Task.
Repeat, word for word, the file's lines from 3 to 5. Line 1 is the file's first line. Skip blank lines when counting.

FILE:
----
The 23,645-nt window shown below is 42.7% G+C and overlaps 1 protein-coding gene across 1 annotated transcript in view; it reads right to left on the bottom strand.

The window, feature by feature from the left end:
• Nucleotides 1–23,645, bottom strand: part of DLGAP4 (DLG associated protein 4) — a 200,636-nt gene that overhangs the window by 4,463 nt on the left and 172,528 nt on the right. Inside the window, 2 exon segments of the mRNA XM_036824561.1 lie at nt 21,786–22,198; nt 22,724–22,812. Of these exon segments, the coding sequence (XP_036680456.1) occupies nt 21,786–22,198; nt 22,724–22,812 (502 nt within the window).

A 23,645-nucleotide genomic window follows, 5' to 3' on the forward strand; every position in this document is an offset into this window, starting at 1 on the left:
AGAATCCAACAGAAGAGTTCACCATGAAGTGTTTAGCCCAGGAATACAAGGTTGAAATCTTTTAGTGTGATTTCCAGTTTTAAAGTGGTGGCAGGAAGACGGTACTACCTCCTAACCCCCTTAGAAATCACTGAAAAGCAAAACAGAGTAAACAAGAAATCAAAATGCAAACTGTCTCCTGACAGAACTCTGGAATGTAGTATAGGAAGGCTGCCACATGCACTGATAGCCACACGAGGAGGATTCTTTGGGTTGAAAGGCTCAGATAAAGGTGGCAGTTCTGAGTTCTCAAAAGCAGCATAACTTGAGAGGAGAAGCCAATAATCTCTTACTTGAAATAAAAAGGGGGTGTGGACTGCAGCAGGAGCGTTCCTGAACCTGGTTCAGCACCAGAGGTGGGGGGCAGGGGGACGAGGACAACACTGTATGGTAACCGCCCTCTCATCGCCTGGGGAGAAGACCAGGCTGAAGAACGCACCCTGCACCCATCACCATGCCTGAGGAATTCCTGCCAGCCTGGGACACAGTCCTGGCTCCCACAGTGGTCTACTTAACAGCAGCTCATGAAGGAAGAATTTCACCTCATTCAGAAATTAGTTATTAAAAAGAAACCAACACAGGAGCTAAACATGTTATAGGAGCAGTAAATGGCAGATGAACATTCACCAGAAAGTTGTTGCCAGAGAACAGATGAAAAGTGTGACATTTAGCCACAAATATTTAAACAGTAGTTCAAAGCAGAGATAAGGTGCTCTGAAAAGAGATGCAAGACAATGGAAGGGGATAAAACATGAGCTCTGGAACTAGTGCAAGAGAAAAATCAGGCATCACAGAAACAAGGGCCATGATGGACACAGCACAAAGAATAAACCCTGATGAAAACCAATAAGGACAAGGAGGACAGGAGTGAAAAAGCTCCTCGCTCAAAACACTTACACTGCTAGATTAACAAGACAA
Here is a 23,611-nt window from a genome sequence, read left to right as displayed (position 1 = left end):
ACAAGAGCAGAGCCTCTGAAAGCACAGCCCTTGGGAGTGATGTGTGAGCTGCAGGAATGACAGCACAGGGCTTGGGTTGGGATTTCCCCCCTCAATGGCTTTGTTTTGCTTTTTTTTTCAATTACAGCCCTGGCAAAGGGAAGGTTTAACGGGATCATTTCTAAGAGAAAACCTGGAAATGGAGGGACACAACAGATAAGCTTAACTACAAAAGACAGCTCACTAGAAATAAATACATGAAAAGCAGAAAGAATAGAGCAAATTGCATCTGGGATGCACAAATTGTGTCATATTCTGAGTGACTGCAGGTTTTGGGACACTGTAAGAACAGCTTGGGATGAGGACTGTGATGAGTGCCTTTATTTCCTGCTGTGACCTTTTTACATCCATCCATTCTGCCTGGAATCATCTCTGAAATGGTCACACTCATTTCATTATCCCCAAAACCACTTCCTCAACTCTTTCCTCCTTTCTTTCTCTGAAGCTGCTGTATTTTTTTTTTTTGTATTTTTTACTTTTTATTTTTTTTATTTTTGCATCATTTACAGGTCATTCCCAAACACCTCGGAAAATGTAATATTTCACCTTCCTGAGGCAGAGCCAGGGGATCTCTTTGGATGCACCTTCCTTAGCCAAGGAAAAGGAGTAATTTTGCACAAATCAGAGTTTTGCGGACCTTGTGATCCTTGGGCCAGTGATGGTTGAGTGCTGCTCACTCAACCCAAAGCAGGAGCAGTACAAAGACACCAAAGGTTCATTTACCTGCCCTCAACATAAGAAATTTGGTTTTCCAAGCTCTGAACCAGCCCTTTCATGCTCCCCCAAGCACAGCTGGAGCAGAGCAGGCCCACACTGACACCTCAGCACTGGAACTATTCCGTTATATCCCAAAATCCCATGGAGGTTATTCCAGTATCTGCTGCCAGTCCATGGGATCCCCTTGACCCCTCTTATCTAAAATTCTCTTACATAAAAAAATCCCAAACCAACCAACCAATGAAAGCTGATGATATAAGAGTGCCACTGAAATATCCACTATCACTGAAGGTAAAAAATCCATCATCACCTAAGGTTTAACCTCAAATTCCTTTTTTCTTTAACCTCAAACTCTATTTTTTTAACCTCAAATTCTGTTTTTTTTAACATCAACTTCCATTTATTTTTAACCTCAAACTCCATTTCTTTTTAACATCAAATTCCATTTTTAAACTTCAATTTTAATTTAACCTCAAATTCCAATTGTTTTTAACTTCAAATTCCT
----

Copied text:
• Nucleotides 1–23,645, bottom strand: part of DLGAP4 (DLG associated protein 4) — a 200,636-nt gene that overhangs the window by 4,463 nt on the left and 172,528 nt on the right. Inside the window, 2 exon segments of the mRNA XM_036824561.1 lie at nt 21,786–22,198; nt 22,724–22,812. Of these exon segments, the coding sequence (XP_036680456.1) occupies nt 21,786–22,198; nt 22,724–22,812 (502 nt within the window).

A 23,645-nucleotide genomic window follows, 5' to 3' on the forward strand; every position in this document is an offset into this window, starting at 1 on the left:
AGAATCCAACAGAAGAGTTCACCATGAAGTGTTTAGCCCAGGAATACAAGGTTGAAATCTTTTAGTGTGATTTCCAGTTTTAAAGTGGTGGCAGGAAGACGGTACTACCTCCTAACCCCCTTAGAAATCACTGAAAAGCAAAACAGAGTAAACAAGAAATCAAAATGCAAACTGTCTCCTGACAGAACTCTGGAATGTAGTATAGGAAGGCTGCCACATGCACTGATAGCCACACGAGGAGGATTCTTTGGGTTGAAAGGCTCAGATAAAGGTGGCAGTTCTGAGTTCTCAAAAGCAGCATAACTTGAGAGGAGAAGCCAATAATCTCTTACTTGAAATAAAAAGGGGGTGTGGACTGCAGCAGGAGCGTTCCTGAACCTGGTTCAGCACCAGAGGTGGGGGGCAGGGGGACGAGGACAACACTGTATGGTAACCGCCCTCTCATCGCCTGGGGAGAAGACCAGGCTGAAGAACGCACCCTGCACCCATCACCATGCCTGAGGAATTCCTGCCAGCCTGGGACACAGTCCTGGCTCCCACAGTGGTCTACTTAACAGCAGCTCATGAAGGAAGAATTTCACCTCATTCAGAAATTAGTTATTAAAAAGAAACCAACACAGGAGCTAAACATGTTATAGGAGCAGTAAATGGCAGATGAACATTCACCAGAAAGTTGTTGCCAGAGAACAGATGAAAAGTGTGACATTTAGCCACAAATATTTAAACAGTAGTTCAAAGCAGAGATAAGGTGCTCTGAAAAGAGATGCAAGACAATGGAAGGGGATAAAACATGAGCTCTGGAACTAGTGCAAGAGAAAAATCAGGCATCACAGAAACAAGGGCCATGATGGACACAGCACAAAGAATAAACCCTGATGAAAACCAATAAGGACAAGGAGGACAGGAGTGAAAAAGCTCCTCGCTCAAAACACTTACACTGCTAGATTAACAAGACAA